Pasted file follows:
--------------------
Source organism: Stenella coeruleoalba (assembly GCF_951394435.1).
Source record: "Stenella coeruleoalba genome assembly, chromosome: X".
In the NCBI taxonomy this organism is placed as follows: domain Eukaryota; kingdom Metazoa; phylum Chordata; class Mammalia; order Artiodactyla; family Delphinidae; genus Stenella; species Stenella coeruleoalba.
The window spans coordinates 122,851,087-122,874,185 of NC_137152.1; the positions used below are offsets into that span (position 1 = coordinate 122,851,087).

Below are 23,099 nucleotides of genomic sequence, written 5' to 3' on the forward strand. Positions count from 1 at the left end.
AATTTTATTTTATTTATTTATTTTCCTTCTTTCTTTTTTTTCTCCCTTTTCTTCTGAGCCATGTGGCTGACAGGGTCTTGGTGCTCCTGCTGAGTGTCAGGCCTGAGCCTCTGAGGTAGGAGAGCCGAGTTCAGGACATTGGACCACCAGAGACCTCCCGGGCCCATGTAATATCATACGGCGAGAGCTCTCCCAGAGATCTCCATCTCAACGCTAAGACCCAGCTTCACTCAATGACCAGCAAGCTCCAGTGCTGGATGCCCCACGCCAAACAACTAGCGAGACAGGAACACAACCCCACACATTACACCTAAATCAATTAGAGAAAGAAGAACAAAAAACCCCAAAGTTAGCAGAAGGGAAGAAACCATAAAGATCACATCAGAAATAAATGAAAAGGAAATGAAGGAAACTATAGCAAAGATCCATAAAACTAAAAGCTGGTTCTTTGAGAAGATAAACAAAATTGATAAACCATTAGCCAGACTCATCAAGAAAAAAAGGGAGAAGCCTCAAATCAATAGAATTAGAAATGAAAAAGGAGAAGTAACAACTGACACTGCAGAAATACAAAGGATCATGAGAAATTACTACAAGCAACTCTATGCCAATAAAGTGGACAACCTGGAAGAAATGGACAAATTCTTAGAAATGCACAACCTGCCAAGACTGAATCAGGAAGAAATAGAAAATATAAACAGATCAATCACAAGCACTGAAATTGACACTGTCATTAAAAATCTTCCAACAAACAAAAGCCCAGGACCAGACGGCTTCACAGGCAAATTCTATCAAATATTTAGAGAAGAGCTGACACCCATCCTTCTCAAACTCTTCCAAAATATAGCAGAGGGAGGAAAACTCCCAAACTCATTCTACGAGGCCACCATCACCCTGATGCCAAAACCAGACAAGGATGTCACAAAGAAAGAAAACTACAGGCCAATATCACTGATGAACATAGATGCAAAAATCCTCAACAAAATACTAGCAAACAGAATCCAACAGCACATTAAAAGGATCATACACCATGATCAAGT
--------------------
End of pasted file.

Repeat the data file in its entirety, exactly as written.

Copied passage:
Source organism: Stenella coeruleoalba (assembly GCF_951394435.1).
Source record: "Stenella coeruleoalba genome assembly, chromosome: X".
In the NCBI taxonomy this organism is placed as follows: domain Eukaryota; kingdom Metazoa; phylum Chordata; class Mammalia; order Artiodactyla; family Delphinidae; genus Stenella; species Stenella coeruleoalba.
The window spans coordinates 122,851,087-122,874,185 of NC_137152.1; the positions used below are offsets into that span (position 1 = coordinate 122,851,087).

Below are 23,099 nucleotides of genomic sequence, written 5' to 3' on the forward strand. Positions count from 1 at the left end.
AATTTTATTTTATTTATTTATTTTCCTTCTTTCTTTTTTTTCTCCCTTTTCTTCTGAGCCATGTGGCTGACAGGGTCTTGGTGCTCCTGCTGAGTGTCAGGCCTGAGCCTCTGAGGTAGGAGAGCCGAGTTCAGGACATTGGACCACCAGAGACCTCCCGGGCCCATGTAATATCATACGGCGAGAGCTCTCCCAGAGATCTCCATCTCAACGCTAAGACCCAGCTTCACTCAATGACCAGCAAGCTCCAGTGCTGGATGCCCCACGCCAAACAACTAGCGAGACAGGAACACAACCCCACACATTACACCTAAATCAATTAGAGAAAGAAGAACAAAAAACCCCAAAGTTAGCAGAAGGGAAGAAACCATAAAGATCACATCAGAAATAAATGAAAAGGAAATGAAGGAAACTATAGCAAAGATCCATAAAACTAAAAGCTGGTTCTTTGAGAAGATAAACAAAATTGATAAACCATTAGCCAGACTCATCAAGAAAAAAAGGGAGAAGCCTCAAATCAATAGAATTAGAAATGAAAAAGGAGAAGTAACAACTGACACTGCAGAAATACAAAGGATCATGAGAAATTACTACAAGCAACTCTATGCCAATAAAGTGGACAACCTGGAAGAAATGGACAAATTCTTAGAAATGCACAACCTGCCAAGACTGAATCAGGAAGAAATAGAAAATATAAACAGATCAATCACAAGCACTGAAATTGACACTGTCATTAAAAATCTTCCAACAAACAAAAGCCCAGGACCAGACGGCTTCACAGGCAAATTCTATCAAATATTTAGAGAAGAGCTGACACCCATCCTTCTCAAACTCTTCCAAAATATAGCAGAGGGAGGAAAACTCCCAAACTCATTCTACGAGGCCACCATCACCCTGATGCCAAAACCAGACAAGGATGTCACAAAGAAAGAAAACTACAGGCCAATATCACTGATGAACATAGATGCAAAAATCCTCAACAAAATACTAGCAAACAGAATCCAACAGCACATTAAAAGGATCATACACCATGATCAAGT